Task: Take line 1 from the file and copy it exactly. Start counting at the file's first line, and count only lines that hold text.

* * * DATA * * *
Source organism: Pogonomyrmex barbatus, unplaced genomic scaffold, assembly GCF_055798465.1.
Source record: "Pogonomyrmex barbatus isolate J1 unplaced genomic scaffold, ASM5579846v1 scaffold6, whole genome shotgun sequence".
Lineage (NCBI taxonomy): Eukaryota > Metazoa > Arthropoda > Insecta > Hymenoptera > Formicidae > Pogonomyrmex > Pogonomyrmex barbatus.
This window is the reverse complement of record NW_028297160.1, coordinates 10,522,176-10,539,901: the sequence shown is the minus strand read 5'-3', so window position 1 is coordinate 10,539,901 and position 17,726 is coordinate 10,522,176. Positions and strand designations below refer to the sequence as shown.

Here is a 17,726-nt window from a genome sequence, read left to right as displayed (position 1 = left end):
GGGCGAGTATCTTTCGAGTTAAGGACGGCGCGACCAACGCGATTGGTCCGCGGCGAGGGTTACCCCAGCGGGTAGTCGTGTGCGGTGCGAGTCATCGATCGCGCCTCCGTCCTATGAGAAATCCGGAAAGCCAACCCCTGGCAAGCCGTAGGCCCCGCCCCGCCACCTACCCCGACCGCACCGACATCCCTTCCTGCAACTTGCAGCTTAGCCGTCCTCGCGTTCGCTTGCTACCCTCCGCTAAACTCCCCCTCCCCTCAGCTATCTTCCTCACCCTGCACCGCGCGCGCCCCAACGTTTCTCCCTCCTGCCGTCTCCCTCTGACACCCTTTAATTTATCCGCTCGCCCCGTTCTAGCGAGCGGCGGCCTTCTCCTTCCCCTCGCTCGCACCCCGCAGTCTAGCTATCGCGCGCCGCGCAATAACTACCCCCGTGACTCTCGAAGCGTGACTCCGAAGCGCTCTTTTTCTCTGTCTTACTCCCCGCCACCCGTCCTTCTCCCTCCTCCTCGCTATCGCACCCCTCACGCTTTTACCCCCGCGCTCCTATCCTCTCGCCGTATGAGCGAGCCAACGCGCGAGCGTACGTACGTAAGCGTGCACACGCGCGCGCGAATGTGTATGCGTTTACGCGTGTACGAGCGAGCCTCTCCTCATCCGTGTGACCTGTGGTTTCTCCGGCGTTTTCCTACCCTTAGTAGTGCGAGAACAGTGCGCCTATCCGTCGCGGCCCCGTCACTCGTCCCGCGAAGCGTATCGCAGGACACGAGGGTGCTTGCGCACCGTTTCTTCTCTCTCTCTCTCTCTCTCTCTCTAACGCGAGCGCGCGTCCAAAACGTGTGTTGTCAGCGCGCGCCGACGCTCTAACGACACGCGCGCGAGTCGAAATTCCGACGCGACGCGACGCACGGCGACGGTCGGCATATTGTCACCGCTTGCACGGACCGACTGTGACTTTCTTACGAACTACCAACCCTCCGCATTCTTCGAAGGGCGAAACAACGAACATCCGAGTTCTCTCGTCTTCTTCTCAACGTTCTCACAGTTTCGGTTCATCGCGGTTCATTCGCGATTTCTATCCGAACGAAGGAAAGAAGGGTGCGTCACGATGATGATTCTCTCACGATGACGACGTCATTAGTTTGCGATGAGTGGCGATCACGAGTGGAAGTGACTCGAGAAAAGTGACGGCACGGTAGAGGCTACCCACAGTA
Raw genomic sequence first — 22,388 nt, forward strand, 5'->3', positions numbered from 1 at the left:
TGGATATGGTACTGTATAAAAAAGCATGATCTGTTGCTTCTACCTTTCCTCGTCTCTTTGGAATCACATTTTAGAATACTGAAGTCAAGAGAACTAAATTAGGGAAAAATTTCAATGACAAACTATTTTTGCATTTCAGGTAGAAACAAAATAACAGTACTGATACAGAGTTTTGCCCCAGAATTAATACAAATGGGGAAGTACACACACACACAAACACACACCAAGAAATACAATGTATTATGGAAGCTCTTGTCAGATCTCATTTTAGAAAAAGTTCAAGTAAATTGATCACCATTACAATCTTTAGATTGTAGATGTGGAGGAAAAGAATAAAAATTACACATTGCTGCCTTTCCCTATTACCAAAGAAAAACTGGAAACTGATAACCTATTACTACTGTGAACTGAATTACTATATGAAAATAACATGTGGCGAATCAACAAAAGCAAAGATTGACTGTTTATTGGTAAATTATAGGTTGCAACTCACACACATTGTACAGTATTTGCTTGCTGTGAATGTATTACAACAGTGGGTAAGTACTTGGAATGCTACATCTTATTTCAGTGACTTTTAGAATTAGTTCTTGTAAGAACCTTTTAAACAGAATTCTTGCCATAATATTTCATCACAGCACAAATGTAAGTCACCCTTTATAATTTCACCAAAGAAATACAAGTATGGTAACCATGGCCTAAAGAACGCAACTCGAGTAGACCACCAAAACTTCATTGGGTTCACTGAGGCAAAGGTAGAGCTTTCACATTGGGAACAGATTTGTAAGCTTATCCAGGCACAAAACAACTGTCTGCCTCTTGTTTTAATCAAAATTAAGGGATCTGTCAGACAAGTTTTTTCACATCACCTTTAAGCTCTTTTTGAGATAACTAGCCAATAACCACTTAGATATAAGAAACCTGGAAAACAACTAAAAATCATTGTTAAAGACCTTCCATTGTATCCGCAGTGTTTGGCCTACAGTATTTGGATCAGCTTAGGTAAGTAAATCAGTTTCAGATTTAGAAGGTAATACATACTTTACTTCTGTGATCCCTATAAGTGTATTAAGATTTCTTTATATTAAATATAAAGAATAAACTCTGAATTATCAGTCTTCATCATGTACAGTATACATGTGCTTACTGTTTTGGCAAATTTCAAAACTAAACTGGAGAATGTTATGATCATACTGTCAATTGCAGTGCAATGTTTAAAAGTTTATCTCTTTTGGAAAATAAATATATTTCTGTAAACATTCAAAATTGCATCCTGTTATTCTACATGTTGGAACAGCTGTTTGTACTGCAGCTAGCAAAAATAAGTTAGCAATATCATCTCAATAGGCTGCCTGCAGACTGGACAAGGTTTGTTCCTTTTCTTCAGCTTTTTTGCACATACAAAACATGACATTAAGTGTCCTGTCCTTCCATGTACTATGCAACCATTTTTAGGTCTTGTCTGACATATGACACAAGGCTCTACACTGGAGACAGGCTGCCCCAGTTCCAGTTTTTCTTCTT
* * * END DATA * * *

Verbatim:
Source organism: Pogonomyrmex barbatus, unplaced genomic scaffold, assembly GCF_055798465.1.